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BREAKING NEWS

Manhattan truck ramming: 'Saipov planned attack for weeks'

US officials confirm Manhattan truck-ramming suspect Sayfullo Saipov was planning the attack for weeks.

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Manhattan truck ramming: 'Saipov planned attack for weeks'

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The FBI and New York Police Department have confirmed 29-year-old Uzbek national Sayfullo Saipov is the main suspect in the Manhattan truck attack.

The two bodies are jointly leading the investigation. They said Saipov rented the vehicle on the day of the incident, but had been putting plans into place for weeks.

“Recovered in and around the vehicle were multiple knives, the two imitation pistols – one a paintball gun, the other a Crosman pellet gun. […] He did this in the name of ISIS and along with the other items recovered at the scene was some notes that further indicate that. […] He appears to have followed, almost exactly to a ‘t’, the instructions that ISIS has put out”, said NYPD Deputy Commissioner of Intelligence and Counterterrorism, John Miller.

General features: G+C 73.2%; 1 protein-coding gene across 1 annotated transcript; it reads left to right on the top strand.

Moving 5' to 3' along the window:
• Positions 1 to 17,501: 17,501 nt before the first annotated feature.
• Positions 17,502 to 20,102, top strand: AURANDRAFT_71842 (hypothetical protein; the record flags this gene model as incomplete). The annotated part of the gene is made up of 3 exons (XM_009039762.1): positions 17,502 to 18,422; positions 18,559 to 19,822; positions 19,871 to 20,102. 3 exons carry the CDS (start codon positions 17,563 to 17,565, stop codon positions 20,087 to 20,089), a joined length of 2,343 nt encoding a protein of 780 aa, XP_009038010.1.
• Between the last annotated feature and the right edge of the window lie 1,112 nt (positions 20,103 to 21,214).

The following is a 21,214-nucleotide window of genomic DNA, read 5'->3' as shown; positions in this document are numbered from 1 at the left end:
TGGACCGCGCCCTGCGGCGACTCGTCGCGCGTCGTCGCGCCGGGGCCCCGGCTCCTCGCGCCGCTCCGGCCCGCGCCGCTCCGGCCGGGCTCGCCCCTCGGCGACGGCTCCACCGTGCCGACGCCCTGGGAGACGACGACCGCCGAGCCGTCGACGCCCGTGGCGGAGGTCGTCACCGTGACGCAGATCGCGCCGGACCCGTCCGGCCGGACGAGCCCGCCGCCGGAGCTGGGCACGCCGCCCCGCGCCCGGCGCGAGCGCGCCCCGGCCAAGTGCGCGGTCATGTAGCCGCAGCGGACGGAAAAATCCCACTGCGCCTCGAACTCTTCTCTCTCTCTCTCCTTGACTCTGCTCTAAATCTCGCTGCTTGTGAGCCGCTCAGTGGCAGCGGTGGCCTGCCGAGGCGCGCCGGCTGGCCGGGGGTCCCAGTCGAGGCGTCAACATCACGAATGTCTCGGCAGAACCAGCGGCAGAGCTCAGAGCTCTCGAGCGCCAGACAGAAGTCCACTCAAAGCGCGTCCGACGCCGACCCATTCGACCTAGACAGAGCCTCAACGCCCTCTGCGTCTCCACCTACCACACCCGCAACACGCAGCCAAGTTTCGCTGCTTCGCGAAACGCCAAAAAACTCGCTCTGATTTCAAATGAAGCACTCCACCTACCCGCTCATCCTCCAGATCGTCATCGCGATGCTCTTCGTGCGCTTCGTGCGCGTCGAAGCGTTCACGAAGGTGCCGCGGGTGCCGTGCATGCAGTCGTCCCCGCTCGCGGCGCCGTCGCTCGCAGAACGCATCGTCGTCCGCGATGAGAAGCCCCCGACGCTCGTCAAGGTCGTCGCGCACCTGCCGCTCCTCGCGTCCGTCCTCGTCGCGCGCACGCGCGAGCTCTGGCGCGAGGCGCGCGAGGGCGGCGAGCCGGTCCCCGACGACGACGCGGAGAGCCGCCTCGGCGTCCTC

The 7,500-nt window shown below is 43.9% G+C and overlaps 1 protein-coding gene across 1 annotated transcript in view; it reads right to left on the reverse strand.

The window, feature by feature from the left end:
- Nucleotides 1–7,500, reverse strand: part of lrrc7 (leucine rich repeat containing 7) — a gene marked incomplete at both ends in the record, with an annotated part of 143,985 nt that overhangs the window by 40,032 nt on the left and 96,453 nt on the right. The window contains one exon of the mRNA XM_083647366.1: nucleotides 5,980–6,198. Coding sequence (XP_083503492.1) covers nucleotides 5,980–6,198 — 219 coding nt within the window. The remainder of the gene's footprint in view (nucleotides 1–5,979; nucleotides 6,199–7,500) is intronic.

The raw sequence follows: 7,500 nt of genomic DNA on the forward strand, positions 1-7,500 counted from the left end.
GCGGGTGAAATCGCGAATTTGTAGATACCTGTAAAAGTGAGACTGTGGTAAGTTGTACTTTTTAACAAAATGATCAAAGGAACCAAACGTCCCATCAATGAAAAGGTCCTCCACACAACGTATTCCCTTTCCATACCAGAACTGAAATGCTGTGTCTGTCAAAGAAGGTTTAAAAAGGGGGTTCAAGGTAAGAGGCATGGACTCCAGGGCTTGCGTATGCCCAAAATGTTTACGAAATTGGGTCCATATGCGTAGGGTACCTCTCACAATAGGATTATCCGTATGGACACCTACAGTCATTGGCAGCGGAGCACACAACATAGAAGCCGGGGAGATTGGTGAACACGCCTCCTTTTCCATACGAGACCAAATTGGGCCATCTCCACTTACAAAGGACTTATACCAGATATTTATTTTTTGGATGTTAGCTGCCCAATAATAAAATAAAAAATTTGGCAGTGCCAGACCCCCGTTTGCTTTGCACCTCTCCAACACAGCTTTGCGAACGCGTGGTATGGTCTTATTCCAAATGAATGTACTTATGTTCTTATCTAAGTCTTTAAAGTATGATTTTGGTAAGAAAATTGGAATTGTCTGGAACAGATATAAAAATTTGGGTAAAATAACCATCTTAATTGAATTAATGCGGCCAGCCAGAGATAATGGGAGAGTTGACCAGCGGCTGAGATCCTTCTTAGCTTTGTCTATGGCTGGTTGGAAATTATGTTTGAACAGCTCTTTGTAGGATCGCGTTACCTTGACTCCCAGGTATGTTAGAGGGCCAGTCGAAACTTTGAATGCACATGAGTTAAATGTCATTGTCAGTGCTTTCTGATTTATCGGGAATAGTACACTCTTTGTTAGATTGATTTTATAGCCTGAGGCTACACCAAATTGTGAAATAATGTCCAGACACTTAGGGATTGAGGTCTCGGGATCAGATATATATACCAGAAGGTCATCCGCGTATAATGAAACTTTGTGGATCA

Five Argentine nationals, two Americans and a Belgian were killed after the suspect drove at speed down a cycle lane in Lower Manhattan. Six among them died at the scene, while two further victims were pronounced dead at hospital. Saipov was among 12 hospitalised with non-life-threatening injuries. Officials confirmed he’d been interviewed and was, therefore, conscious, but refused to give details of possible charges that may be brought.

He entered the US in 2010 via the Diversity Visa Lottery programme. Following the attack President Donald Trump denounced the scheme, which drew objections from New York Governor, Andrew Cuomo.

“The president’s tweets, I think, were not helpful. I don’t think they were factual. I think they tended to point fingers and politicise the situation,” Cuomo said in a press conference some 20 hours after the incident (November 1).

Security has been heightened across the city as 50,000 people prepare to run through the streets in Sunday’s marathon (November 5). It is going ahead as planned and the message from officials is clear: New York will not live in fear.